Over at Christianity Today, Ken Morefield writes about how to grieve in a social media world:
As I advanced in years, my peers began catching up to me in terms of being initiated with grief, but my head start always seemed to give me an advantage at avoiding the really big mistakes we all make when others look to us for comfort. If I didn’t always know how to help, I had read Job enough times to know what gestures and sayings had the greatest capacity to make things worse. Catch up my peers eventually did, and I thought I was done with the role of experienced trailblazer, at least as far as matters non-professional were concerned.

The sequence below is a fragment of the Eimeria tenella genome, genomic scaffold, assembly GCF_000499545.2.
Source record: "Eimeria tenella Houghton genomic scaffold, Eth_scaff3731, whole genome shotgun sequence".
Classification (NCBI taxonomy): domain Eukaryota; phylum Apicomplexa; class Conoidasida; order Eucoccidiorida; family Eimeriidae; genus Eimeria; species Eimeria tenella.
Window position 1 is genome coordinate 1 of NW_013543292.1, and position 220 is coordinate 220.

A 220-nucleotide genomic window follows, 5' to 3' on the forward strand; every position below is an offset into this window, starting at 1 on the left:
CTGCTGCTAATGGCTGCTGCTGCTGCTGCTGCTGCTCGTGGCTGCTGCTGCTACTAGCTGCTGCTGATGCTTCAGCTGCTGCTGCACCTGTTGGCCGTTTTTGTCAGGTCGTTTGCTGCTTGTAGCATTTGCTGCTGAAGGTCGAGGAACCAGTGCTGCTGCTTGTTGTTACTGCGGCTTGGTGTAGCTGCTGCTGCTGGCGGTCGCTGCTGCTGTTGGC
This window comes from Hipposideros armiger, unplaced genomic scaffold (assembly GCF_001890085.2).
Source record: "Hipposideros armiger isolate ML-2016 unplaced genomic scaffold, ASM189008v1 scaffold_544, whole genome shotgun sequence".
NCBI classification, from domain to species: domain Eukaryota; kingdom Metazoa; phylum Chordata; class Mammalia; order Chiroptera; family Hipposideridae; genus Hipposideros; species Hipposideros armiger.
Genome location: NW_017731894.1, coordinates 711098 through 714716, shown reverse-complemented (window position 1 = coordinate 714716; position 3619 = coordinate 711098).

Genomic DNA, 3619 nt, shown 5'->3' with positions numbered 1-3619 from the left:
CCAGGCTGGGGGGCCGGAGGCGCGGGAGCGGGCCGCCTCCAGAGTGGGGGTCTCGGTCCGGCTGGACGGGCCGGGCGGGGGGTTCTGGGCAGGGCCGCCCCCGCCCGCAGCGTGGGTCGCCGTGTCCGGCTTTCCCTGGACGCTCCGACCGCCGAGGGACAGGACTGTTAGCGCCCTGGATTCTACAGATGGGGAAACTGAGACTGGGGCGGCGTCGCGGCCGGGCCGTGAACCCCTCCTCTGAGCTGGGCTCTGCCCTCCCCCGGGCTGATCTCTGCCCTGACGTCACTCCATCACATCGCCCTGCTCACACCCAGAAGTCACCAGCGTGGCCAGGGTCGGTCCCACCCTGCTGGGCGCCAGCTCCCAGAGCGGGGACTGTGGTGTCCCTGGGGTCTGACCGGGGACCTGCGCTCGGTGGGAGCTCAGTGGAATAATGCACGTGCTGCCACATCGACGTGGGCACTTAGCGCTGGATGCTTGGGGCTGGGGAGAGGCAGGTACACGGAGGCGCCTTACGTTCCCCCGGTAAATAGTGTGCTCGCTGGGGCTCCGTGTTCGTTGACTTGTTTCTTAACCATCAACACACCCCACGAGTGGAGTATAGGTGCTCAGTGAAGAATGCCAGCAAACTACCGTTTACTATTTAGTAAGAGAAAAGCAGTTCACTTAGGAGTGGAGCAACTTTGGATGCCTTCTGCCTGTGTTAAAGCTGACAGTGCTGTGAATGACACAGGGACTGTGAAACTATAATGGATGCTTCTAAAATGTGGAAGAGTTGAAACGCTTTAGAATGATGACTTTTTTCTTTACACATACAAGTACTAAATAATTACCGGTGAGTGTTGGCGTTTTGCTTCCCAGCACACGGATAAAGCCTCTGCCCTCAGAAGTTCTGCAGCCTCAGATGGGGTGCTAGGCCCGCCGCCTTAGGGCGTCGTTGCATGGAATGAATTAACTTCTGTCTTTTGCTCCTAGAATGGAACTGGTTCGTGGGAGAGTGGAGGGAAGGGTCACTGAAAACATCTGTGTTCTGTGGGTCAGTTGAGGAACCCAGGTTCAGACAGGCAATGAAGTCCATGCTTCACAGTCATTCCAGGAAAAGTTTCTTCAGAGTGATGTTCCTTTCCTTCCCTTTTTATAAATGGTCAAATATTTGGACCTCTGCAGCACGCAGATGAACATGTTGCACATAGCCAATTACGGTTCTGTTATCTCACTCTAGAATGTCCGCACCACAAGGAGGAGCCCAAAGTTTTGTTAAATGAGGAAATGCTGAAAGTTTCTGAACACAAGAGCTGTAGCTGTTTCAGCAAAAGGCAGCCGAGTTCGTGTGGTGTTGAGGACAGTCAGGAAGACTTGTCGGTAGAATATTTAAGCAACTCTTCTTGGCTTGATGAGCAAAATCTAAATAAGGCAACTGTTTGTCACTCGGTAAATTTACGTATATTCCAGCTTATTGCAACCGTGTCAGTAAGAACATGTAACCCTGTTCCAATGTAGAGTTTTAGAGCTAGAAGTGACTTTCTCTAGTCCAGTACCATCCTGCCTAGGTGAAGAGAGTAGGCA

But then the Internet happened, and I realized the role of a journalist mirrors that of a professor in one unexpected way: the people you instruct move on, endlessly, often to be replaced by those who need you to say what you have said already but which they are hearing for the first time.
So, in that vein, here are some “take them or leave them” suggestions for appropriate ways to respond to death (or people dying) in the public square. They are all, admittedly, based on personal experience and were learned the hard way.
First—and most importantly—it’s not about you.